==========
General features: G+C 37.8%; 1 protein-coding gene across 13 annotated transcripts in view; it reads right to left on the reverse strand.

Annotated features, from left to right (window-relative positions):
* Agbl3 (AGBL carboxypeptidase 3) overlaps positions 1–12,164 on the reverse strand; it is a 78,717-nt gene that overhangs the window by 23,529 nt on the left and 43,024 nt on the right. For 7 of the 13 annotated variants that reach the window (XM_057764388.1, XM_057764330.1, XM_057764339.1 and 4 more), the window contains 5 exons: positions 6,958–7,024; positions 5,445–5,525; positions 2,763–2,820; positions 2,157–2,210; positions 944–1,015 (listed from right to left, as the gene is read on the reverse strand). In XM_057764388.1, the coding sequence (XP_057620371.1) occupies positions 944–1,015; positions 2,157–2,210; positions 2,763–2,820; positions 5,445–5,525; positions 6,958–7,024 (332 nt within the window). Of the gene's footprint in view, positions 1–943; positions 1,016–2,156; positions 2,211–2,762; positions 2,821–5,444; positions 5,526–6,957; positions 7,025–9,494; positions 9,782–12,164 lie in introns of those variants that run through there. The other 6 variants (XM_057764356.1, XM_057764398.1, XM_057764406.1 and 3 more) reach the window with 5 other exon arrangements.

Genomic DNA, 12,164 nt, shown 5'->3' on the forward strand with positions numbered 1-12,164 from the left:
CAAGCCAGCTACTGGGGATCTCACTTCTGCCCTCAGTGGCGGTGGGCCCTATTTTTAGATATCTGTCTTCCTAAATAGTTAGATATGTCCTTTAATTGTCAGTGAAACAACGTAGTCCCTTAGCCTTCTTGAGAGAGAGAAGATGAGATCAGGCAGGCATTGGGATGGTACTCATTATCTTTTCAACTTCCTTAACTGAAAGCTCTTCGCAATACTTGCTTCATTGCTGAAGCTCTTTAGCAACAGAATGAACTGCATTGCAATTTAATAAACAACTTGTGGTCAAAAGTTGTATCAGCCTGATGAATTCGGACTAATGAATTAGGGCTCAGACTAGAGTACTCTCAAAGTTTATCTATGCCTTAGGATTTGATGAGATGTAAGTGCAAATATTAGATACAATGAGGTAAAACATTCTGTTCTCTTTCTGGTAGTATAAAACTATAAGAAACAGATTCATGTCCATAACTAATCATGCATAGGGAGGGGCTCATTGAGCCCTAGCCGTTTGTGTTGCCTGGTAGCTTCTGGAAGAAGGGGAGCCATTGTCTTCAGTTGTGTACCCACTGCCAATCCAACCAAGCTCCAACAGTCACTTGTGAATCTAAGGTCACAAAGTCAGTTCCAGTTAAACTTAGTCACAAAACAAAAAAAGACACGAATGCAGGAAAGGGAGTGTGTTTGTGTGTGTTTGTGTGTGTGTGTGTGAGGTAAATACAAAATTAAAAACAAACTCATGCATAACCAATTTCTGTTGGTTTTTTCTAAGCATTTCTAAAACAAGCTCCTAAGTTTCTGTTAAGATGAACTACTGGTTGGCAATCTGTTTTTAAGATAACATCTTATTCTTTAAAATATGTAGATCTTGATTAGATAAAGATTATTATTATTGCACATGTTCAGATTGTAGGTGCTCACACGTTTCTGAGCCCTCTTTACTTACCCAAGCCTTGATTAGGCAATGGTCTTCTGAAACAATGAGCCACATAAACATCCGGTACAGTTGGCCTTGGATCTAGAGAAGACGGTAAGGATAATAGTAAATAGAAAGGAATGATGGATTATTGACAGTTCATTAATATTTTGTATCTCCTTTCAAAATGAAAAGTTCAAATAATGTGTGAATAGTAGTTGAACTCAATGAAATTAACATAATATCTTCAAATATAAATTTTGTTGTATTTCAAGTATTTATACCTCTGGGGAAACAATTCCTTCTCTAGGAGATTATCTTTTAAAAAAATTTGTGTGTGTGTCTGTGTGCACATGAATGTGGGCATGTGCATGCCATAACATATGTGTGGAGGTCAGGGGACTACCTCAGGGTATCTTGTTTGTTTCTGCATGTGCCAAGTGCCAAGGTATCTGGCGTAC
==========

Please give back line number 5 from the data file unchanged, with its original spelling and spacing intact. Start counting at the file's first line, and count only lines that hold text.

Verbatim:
CAAGCCAGCTACTGGGGATCTCACTTCTGCCCTCAGTGGCGGTGGGCCCTATTTTTAGATATCTGTCTTCCTAAATAGTTAGATATGTCCTTTAATTGTCAGTGAAACAACGTAGTCCCTTAGCCTTCTTGAGAGAGAGAAGATGAGATCAGGCAGGCATTGGGATGGTACTCATTATCTTTTCAACTTCCTTAACTGAAAGCTCTTCGCAATACTTGCTTCATTGCTGAAGCTCTTTAGCAACAGAATGAACTGCATTGCAATTTAATAAACAACTTGTGGTCAAAAGTTGTATCAGCCTGATGAATTCGGACTAATGAATTAGGGCTCAGACTAGAGTACTCTCAAAGTTTATCTATGCCTTAGGATTTGATGAGATGTAAGTGCAAATATTAGATACAATGAGGTAAAACATTCTGTTCTCTTTCTGGTAGTATAAAACTATAAGAAACAGATTCATGTCCATAACTAATCATGCATAGGGAGGGGCTCATTGAGCCCTAGCCGTTTGTGTTGCCTGGTAGCTTCTGGAAGAAGGGGAGCCATTGTCTTCAGTTGTGTACCCACTGCCAATCCAACCAAGCTCCAACAGTCACTTGTGAATCTAAGGTCACAAAGTCAGTTCCAGTTAAACTTAGTCACAAAACAAAAAAAGACACGAATGCAGGAAAGGGAGTGTGTTTGTGTGTGTTTGTGTGTGTGTGTGTGAGGTAAATACAAAATTAAAAACAAACTCATGCATAACCAATTTCTGTTGGTTTTTTCTAAGCATTTCTAAAACAAGCTCCTAAGTTTCTGTTAAGATGAACTACTGGTTGGCAATCTGTTTTTAAGATAACATCTTATTCTTTAAAATATGTAGATCTTGATTAGATAAAGATTATTATTATTGCACATGTTCAGATTGTAGGTGCTCACACGTTTCTGAGCCCTCTTTACTTACCCAAGCCTTGATTAGGCAATGGTCTTCTGAAACAATGAGCCACATAAACATCCGGTACAGTTGGCCTTGGATCTAGAGAAGACGGTAAGGATAATAGTAAATAGAAAGGAATGATGGATTATTGACAGTTCATTAATATTTTGTATCTCCTTTCAAAATGAAAAGTTCAAATAATGTGTGAATAGTAGTTGAACTCAATGAAATTAACATAATATCTTCAAATATAAATTTTGTTGTATTTCAAGTATTTATACCTCTGGGGAAACAATTCCTTCTCTAGGAGATTATCTTTTAAAAAAATTTGTGTGTGTGTCTGTGTGCACATGAATGTGGGCATGTGCATGCCATAACATATGTGTGGAGGTCAGGGGACTACCTCAGGGTATCTTGTTTGTTTCTGCATGTGCCAAGTGCCAAGGTATCTGGCGTAC